I haven’t written for a long time (clearly). Since my close encounter with rock stardom, as described in my last entry, Liam has turned nine years old and we celebrated for what seemed like about a week, although it was really only three days.

The Monday of his actual birthday was a public holiday, so we were able to go out for sushi as a family (the sushi was the birthday boy’s request). I am always so proud when my children use their chopsticks. Such little sophisticates!

On Tuesday, I took a day’s leave and the boys and I went off to Bambanani, where the little gourmands then chose to tuck into spare ribs.

Wednesday was the really big day: another day’s leave for me and I took five little boys to the games arcade and then a third birthday meal. It was a bit like herding cats, only significantly more difficult.

Imagine: I stayed cool, calm and collected throughout. My occasional alter-ego, Shouting Mommy, was nowhere to be found. I am quite proud of this.


incredibles mom and dash

But it was worth every moment, not to mention every rand spent on every ride and electronic diversion. I have never seen such joy on a child’s face as when my birthday boy and his friends came off what I can only describe as the ‘disco-ball bumper cars ride’.

Matthew spinning

For this, you must imagine five little boys riding around on circular hovercrafts, complete with their own individual controls that could move the hovercrafts not only in any desired trajectory, but which could also make them spin on their own axes.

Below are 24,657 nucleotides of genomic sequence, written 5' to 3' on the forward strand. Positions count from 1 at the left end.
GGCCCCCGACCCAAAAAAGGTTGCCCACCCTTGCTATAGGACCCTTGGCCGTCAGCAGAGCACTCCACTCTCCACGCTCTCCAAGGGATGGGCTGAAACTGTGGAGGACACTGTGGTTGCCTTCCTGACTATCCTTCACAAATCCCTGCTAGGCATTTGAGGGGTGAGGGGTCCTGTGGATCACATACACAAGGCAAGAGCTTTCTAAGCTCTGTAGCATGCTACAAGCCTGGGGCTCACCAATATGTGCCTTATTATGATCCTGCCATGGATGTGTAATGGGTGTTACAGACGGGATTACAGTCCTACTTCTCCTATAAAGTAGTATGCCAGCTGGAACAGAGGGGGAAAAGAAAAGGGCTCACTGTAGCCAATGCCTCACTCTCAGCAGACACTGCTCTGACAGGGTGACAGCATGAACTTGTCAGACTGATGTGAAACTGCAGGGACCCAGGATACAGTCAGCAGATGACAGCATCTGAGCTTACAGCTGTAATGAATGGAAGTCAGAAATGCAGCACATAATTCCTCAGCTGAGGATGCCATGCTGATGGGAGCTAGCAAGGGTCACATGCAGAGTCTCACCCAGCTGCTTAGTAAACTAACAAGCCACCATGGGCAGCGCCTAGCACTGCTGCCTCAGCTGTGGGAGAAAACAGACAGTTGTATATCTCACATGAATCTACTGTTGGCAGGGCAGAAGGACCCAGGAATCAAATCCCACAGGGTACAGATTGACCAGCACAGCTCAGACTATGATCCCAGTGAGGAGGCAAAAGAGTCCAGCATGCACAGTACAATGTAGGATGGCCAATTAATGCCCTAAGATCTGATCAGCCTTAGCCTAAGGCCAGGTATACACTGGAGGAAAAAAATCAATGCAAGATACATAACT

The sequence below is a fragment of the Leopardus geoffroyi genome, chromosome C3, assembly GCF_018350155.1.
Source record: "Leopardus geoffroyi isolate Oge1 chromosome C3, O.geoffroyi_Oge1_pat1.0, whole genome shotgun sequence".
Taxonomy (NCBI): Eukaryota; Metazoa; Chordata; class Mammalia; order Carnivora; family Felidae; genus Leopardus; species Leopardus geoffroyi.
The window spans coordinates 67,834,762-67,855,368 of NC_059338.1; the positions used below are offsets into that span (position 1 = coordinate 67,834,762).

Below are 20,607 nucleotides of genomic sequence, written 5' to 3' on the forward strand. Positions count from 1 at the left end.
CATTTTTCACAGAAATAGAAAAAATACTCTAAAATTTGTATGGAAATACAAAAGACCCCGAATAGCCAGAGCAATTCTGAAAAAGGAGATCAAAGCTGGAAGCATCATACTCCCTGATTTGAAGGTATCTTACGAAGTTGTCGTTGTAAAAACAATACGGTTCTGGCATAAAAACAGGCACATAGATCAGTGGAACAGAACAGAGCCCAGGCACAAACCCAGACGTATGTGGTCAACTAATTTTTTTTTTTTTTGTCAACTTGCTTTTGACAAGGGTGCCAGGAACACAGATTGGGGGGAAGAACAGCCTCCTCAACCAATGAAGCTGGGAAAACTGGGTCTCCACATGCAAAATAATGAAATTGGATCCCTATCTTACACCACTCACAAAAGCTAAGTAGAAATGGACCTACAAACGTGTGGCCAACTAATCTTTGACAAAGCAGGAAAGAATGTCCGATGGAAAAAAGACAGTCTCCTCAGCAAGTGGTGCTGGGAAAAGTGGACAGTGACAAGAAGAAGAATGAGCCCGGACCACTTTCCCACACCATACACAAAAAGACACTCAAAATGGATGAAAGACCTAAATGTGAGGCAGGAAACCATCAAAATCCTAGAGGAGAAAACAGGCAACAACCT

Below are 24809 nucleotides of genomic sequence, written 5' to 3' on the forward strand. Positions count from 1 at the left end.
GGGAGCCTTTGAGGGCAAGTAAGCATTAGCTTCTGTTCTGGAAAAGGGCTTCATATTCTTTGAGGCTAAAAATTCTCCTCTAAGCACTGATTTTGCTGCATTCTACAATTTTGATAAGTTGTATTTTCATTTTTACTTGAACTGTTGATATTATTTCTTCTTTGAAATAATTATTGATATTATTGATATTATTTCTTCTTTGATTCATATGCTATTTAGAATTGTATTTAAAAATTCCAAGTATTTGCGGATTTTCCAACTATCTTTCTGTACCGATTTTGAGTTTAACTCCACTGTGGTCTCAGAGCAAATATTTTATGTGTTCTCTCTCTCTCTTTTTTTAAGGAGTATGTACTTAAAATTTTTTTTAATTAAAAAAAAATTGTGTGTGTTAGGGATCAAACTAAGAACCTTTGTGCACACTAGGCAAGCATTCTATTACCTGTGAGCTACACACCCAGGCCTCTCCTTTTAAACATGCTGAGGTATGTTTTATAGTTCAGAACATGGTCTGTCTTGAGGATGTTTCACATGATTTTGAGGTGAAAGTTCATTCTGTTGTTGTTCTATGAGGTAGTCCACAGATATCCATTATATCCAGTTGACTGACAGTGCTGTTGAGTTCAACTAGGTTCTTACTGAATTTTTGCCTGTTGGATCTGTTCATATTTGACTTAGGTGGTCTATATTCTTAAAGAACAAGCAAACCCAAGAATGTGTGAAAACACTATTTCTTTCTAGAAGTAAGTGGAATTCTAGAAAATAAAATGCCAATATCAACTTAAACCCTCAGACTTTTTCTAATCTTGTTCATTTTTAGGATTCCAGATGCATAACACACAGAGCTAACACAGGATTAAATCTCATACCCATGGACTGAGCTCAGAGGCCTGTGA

Matthew spinning fast


Matthew spin grin

Add in flashing lights on the floor and loud music, as well as the stated purpose of barging into all your friends as often as possible for five whole minutes, and you can imagine the delighted squeals and giggles.


hovercraft bang


Little boys, when given access to a collective hearts’ desire like this, do indeed giggle and squeal.

I am stating this for the record while my boys are nine and six, and plan to remind them of this fact should they get uppity with me in the future, after their voices have broken and they’ve started shaving.

But back to when Liam turned nine.

Restaurant-wise, the children then deigned to lower their standards a tiny bit and we hit the Spur for a late lunch/early supper, where burgers were the order of the day.

At this point, I’d invited my friend Anne to join me in a glass or two of wine. She accepted my invitation most graciously – even though it was the Spur, where the waiters break out into odd line dances around the restaurant from time to time – for which I was very grateful. I was starting to feel Shouting Mommy stirring in her sleep and I wanted to keep her in her box for the day and not come out and spoil things.



And on Thursday, with the three-day birthday celebration over, I went back to work for a comparative rest. But the look on my little birthday boy’s face will stay with me for a long time.


Birthday boy smiling

Now, if I could only work shorter days and spend more time with my children and more time writing… that would be a dream come true.

Working on it, dear readers. It’s in the three-year plan.